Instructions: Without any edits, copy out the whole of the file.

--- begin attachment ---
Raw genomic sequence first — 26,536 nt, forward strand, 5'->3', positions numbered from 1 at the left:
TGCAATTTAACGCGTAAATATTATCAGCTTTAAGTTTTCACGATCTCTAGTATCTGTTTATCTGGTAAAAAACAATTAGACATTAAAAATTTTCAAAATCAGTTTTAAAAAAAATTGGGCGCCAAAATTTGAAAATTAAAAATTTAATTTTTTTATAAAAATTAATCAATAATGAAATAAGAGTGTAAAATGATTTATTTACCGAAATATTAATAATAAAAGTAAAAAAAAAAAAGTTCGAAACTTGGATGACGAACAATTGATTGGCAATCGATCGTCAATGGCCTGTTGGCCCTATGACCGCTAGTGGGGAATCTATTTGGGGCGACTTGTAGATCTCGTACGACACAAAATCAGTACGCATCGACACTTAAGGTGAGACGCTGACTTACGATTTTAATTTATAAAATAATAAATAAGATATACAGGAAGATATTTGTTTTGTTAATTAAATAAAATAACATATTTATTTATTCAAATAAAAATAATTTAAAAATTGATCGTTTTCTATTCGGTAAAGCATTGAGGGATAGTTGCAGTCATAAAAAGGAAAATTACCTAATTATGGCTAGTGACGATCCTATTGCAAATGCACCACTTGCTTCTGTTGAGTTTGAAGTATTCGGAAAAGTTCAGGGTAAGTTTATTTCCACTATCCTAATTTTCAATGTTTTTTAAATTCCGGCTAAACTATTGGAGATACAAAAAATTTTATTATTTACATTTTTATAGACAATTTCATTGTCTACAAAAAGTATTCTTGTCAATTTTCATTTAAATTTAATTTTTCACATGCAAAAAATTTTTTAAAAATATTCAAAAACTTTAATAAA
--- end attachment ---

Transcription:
Raw genomic sequence first — 26,536 nt, forward strand, 5'->3', positions numbered from 1 at the left:
TGCAATTTAACGCGTAAATATTATCAGCTTTAAGTTTTCACGATCTCTAGTATCTGTTTATCTGGTAAAAAACAATTAGACATTAAAAATTTTCAAAATCAGTTTTAAAAAAAATTGGGCGCCAAAATTTGAAAATTAAAAATTTAATTTTTTTATAAAAATTAATCAATAATGAAATAAGAGTGTAAAATGATTTATTTACCGAAATATTAATAATAAAAGTAAAAAAAAAAAAGTTCGAAACTTGGATGACGAACAATTGATTGGCAATCGATCGTCAATGGCCTGTTGGCCCTATGACCGCTAGTGGGGAATCTATTTGGGGCGACTTGTAGATCTCGTACGACACAAAATCAGTACGCATCGACACTTAAGGTGAGACGCTGACTTACGATTTTAATTTATAAAATAATAAATAAGATATACAGGAAGATATTTGTTTTGTTAATTAAATAAAATAACATATTTATTTATTCAAATAAAAATAATTTAAAAATTGATCGTTTTCTATTCGGTAAAGCATTGAGGGATAGTTGCAGTCATAAAAAGGAAAATTACCTAATTATGGCTAGTGACGATCCTATTGCAAATGCACCACTTGCTTCTGTTGAGTTTGAAGTATTCGGAAAAGTTCAGGGTAAGTTTATTTCCACTATCCTAATTTTCAATGTTTTTTAAATTCCGGCTAAACTATTGGAGATACAAAAAATTTTATTATTTACATTTTTATAGACAATTTCATTGTCTACAAAAAGTATTCTTGTCAATTTTCATTTAAATTTAATTTTTCACATGCAAAAAATTTTTTAAAAATATTCAAAAACTTTAATAAA